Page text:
WOMEN

Yes, Periods Are Still Taboo Worldwide -- And There Are 5,000 Euphemisms To Prove It

A global survey on menstruation found that 17 percent of women skip important activities out of fear their periods will be "found out."

03/03/2016 10:14 PM AEDT | Updated 04/03/2016 12:45 AM AEDT
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Half of the world’s population experiences periods at some point in their lives, yet menstruation is still a source of shame and difficulty for many women. That was the conclusion drawn from a recent global survey conducted by the women's health app Clue in partnership with the International Women’s Health Coalition.

The survey asked 90,000 females from 190 countries about their periods, and how menstruation was perceived. The results: Menstruation continues to be shrouded under a veil of taboo and secrecy in many countries.

For instance, while 86 percent of all respondents said they felt comfortable talking to other women about menstruation, only 34 percent said they would be open to discussing it with male friends or colleagues.

In some countries, the gender disparity was even more pronounced, with just 14 percent of women in Russia and 12 percent in Japan saying they’d feel comfortable speaking with men about their periods.

The survey also found that over 5,000 euphemisms for periods exist in different languages, including “Aunt Flo” or “time of the month” in English, “lingonveckan” (“lingonberry week”) in Swedish and “les Anglais ont debarqué,” which means “the English have landed” in French.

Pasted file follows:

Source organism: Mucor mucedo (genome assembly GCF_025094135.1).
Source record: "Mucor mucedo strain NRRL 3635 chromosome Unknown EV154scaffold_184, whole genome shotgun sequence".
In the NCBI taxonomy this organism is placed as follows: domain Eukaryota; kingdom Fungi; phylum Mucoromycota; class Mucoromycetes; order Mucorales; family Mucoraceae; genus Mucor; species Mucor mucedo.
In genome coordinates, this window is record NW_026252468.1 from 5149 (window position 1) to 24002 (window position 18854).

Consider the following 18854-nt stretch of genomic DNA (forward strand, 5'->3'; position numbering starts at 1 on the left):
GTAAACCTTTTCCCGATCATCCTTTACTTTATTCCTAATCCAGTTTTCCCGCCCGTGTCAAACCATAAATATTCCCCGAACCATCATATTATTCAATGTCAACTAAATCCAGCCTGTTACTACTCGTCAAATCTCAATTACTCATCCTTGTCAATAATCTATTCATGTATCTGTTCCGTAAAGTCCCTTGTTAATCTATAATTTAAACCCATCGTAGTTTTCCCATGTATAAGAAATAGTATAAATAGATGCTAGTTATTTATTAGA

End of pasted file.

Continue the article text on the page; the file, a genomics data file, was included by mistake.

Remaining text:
Seventeen percent of survey participants said they had missed school, work or an event because they were “afraid of someone finding out” they were on their period. In Brazil and Australia, 1 in 4 women said they had skipped an activity because of this fear.

On the issue of menstrual education, 82 percent of respondents said they’d received some information about starting their period. However, this number plunged significantly in some countries. In Russia, for instance, 75 percent of participants said they had not received sufficient education. In Belarus, that number was 69 percent. 

“Many women and girls in developing countries face a host of challenges when it comes to their period -- from not being able to access hygiene products to being forced to miss school because of a lack of toilets. This is compounded by the fact that most don’t receive comprehensive sexuality education, so they are unaware of how their bodies work,” said Françoise Girard, president of the International Women’s Health Coalition, according to Mashable. “We need to do a lot more to make sure women and girls know and are comfortable speaking about their sexual and reproductive health and their rights.”

Clue has shared its survey results in an interactive map online. Check it out here.

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